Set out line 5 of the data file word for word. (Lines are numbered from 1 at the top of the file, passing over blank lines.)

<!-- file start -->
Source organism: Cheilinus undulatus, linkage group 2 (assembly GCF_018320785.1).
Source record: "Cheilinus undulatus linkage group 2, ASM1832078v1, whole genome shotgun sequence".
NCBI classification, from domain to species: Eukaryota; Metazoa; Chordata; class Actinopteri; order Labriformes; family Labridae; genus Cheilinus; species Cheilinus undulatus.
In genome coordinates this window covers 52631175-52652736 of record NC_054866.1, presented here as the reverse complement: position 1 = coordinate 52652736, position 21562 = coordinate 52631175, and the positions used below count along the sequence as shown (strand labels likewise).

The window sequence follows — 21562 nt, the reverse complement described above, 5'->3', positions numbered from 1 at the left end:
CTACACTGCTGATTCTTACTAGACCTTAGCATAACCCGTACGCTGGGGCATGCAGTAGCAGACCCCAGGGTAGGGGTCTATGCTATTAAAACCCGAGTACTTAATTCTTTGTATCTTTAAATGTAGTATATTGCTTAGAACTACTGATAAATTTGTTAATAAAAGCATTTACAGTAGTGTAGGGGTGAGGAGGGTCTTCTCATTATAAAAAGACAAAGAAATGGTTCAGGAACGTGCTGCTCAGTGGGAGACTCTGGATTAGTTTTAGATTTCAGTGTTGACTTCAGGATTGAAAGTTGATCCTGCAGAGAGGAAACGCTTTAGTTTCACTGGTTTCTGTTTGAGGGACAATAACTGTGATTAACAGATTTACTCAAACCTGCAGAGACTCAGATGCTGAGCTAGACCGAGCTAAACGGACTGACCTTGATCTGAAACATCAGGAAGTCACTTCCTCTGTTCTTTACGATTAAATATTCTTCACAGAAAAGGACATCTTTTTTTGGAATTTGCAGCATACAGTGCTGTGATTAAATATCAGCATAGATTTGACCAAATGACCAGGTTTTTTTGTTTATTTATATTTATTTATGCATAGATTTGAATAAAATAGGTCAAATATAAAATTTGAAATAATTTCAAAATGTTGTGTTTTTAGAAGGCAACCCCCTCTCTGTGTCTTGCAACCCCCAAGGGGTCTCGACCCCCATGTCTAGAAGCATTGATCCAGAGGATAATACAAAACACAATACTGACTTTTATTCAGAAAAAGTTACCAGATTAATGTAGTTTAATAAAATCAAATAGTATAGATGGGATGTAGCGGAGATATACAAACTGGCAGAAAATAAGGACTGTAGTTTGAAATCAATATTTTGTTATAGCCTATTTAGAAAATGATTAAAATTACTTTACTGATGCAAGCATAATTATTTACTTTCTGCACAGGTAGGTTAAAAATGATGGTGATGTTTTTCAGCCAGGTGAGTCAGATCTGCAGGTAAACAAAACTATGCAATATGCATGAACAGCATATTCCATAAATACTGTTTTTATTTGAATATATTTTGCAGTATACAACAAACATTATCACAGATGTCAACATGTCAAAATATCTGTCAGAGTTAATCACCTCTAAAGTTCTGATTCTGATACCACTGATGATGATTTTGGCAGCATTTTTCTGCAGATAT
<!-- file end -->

The window sequence follows — 21562 nt, the reverse complement described above, 5'->3', positions numbered from 1 at the left end: